More On Legal & Compliancefrom The Advisor's Professional Library
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- Nothing but the Best Execution Along with the many other fiduciary obligations owed by RIAs, firms owe a duty to seek best execution of clients transactions. If they fail to do, RIAs violate Section 206 of the Investment Advisers Act.
Another British bank, termed a “rogue institution,” is in the crosshairs of the New York Department of Financial Services, which has warned bank that it could be suspended from doing business in the state over charges that it violated money-laundering laws in dealings with institutions in Iran that are subject to U.S. economic sanctions.
Bloomberg reported Tuesday that Standard Chartered, a London-based bank with U.S. operations headquartered in New York, was warned in 2006 by its U.S. head that the bank’s actions could expose it to “catastrophic reputational damage.” However, the reply he received from a superior in London categorized U.S. employees with an obscenity, according to the order issued by the regulator.
The order quoted that reply saying in part, “Who are you to tell us, the rest of the world, that we’re not going to deal with Iranians?” According to the regulator, the bank conducted $250 billion in transactions with Iranian banks in seven years, violating federal laws against money-laundering.
Nearly 90% of Standard Chartered’s profit and revenue comes from Asia, Africa and the Middle East.
In a statement, the bank said that 99.9% of its Iran transactions were in compliance with U.S. Treasury regulations, and that the total value of transactions that failed to comply totaled less than $14 million. It also said it “strongly rejects the position and portrayal of facts” made by the state regulator, run by Superintendent Benjamin Lawsky.
Standard Chartered is far from the first London-based bank to be hit with charges for violating money-laundering laws. Barclays, a unit of Lloyds and HSBC just last month were accused of proscribed transactions.
“It really seems as if they are perfectly prepared to flout whatever sanctions, rules and laws anybody tries to impose on them,” said Sherrill Shaffer in the report. Shaffer, formerly a senior economist for the New York Fed and now a banking professor at the University of Wyoming in Laramie, added, “It starts to convey a picture that London-based banks have decided that they’re not going to pay attention to U.S. sanctions with regard to their U.S. operations.”
Should Standard Chartered lose its New York banking license, Royal Bank of Canada analysts said it would take a heavy toll on the bank’s ability to process dollar payments. Patrick Lee, an RBC analyst in London, said in the report, “These are very serious penalties. Standard Chartered’s U.S. headquarters are in New York, so a revocation of its license would have potentially major implications on its ability to conduct business in the U.S.”
Lee added, “Similarly, its U.S. dollar clearing operations, the seventh largest in the world, according to Standard Chartered, would potentially impact its core business trade finance business model.”
The order also cited consultants from the accounting and consulting firm Deloitte’s financial services and advisory group, according to Reuters, for "intentionally omitt[ing] critical information" in a report to regulators. The firm had been retained as part of a legal agreement with New York regulators, said the order, following other money-laundering compliance failures, and cited an e-mail saying that Deloitte had provided a “watered-down” version of the report because “this is too much and too politically sensitive for both Standard Chartered Bank and Deloitte.”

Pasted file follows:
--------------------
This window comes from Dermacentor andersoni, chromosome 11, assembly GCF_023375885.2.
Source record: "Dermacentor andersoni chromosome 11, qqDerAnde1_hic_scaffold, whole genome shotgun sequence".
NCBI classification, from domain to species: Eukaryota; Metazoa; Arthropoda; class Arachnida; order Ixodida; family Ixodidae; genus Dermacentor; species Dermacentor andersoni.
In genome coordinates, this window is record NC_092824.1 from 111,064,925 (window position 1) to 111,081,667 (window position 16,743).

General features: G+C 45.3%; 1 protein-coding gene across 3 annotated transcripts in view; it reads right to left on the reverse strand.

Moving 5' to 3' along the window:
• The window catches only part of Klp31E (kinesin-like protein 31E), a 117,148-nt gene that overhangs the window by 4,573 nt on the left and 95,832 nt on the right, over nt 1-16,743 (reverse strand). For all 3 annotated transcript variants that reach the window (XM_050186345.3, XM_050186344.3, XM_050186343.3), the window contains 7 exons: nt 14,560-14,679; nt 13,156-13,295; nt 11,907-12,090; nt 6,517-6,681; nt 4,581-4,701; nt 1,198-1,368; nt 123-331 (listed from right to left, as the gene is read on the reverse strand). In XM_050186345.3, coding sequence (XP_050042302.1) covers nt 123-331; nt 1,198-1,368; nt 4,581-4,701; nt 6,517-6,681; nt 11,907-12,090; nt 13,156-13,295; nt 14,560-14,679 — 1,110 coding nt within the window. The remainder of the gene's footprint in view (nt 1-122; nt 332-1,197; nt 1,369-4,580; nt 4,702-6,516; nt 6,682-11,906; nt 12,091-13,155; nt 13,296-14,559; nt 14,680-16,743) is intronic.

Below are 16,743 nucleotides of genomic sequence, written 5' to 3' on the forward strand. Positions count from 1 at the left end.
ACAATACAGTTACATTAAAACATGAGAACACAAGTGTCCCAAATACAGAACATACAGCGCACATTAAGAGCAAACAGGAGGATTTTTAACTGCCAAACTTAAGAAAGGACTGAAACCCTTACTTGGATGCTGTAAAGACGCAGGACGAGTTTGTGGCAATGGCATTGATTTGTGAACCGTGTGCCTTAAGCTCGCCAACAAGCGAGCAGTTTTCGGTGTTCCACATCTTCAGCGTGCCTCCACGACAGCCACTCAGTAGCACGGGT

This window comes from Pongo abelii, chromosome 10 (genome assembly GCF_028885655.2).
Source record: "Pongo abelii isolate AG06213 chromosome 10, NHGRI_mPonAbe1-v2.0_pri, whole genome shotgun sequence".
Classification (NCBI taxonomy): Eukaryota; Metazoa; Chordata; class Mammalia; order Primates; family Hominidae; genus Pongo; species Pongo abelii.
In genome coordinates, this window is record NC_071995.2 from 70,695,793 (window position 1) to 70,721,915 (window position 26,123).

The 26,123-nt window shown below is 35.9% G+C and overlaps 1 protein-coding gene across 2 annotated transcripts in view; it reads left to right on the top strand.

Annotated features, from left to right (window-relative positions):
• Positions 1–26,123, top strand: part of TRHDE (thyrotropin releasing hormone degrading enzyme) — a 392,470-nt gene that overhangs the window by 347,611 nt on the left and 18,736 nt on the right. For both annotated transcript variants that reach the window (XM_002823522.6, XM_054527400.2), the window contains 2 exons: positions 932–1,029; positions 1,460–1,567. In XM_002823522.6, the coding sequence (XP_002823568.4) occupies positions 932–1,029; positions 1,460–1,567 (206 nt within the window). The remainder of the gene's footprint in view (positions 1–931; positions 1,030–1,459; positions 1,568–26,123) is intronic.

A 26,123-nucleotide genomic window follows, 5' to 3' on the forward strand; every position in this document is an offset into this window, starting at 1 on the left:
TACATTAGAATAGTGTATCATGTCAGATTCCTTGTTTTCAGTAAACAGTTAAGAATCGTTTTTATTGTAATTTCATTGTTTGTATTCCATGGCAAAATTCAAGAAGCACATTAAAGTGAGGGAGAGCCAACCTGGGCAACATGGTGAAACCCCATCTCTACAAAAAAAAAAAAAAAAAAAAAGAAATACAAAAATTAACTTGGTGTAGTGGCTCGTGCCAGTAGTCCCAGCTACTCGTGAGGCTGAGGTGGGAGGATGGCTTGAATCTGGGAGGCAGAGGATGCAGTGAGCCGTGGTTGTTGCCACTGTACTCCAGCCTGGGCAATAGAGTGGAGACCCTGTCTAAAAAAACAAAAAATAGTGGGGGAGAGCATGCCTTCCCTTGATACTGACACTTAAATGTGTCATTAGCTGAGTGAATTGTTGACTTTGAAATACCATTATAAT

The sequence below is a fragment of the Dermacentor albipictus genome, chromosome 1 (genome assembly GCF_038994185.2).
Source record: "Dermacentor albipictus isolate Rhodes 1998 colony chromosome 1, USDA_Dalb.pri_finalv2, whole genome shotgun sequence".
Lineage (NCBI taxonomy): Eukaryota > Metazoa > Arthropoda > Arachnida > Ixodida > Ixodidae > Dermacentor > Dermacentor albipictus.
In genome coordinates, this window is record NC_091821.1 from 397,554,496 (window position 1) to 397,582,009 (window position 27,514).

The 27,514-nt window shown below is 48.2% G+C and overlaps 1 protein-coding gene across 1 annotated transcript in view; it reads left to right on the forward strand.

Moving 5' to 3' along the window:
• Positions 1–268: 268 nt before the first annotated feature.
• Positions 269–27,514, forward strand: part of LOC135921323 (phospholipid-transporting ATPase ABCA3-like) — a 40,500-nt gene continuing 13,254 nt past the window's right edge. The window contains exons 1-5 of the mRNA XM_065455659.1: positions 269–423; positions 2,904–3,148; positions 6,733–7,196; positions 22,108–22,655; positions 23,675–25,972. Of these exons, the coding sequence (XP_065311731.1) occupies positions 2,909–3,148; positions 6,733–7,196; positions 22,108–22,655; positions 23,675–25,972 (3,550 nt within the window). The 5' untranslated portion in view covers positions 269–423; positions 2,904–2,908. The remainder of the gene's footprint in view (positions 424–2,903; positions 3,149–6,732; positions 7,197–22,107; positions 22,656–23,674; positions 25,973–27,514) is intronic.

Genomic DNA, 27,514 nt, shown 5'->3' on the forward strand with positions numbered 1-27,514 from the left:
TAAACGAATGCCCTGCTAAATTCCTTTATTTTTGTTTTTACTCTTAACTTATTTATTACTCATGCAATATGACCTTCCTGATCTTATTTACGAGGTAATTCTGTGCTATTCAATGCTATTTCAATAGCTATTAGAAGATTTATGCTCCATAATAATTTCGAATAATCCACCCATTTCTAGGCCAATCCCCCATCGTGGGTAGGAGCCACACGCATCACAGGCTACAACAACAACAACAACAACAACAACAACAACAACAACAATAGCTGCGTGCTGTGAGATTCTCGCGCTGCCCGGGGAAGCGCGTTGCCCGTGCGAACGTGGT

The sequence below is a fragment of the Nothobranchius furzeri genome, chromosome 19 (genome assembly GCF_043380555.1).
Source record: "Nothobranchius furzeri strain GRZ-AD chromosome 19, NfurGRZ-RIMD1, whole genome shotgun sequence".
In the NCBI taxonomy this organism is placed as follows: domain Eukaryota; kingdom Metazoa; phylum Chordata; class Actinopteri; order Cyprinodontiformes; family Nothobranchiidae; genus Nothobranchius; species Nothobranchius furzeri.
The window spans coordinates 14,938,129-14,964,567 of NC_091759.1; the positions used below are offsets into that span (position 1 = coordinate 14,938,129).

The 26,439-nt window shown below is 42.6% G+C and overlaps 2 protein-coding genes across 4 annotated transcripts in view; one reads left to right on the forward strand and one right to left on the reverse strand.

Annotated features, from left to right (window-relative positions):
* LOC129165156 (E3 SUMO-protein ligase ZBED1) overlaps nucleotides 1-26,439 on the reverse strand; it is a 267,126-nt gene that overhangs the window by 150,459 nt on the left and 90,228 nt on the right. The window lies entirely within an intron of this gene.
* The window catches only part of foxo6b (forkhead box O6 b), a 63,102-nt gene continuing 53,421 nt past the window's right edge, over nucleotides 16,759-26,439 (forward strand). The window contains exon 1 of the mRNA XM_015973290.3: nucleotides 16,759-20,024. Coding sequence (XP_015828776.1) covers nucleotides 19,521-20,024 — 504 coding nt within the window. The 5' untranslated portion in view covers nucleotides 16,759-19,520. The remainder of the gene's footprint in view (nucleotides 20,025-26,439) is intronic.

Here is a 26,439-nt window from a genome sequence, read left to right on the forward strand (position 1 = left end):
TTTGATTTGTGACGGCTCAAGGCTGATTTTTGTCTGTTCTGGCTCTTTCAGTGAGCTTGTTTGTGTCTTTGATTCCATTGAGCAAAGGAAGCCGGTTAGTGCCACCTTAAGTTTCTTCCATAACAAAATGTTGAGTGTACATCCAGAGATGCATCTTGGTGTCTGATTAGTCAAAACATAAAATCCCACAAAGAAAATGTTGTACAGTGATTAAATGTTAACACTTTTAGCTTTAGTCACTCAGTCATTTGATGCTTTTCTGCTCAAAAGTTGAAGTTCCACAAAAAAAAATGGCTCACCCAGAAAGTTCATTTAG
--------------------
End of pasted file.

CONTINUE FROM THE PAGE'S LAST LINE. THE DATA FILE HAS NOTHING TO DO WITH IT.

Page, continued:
Cormac Leech, an analyst at London-based Liberum Capital, said in the report that the bank’s cost may rise as high as $5.5 billion in fines, lost revenue and reduction in share price. After the news hit, its stock was down as much as 14% in London trading; on Tuesday it suffered its largest decline in nearly 24 years, losing 23% in morning trading in London. Until Monday the stock was up 11% for the year.
Leech was quoted saying, “It’s unclear whether senior management will resign for the alleged shortcomings given that they have been in their current roles for much of the relevant period, raising the risk of kitchen-sinking on arrival of new management.”
The bank’s Iran office was opened in 1993, and in 2003 the bank said that “cross-border trade flows with markets like Turkey, Afghanistan, Iraq and Iran appear to be growing and offer potential to us.” While it halted all new business in Iran in May 2007, it did not completely exit the region until May of this year.
From 2001 to 2007, the agency’s order said, Standard Chartered executed 60,000 wire transfers involving $250 billion through its New York branch during a period in which the U.S. Office of Foreign Assets Control (OFAC) required U.S. banks to identify and filter all dollar-clearing transactions that involved any financial institutions in U.S.-sanctioned countries, even if those transactions were handled by a third-party bank.
Standard Chartered, however, “repaired” any orders for wire transfers that involved its New York branch, so that they contained no reference to Iranian bank involvement. This went on for seven years—until OFAC revoked such third-party transfers in 2008. But, said the order, the bank hid its actions even after transfers stopped.
The regulator alleged that the bank hid its conduct from bank supervisors for nearly 10 years, saying that it operated as a “rogue institution” that intentionally kept back information on its Iranian client transactions.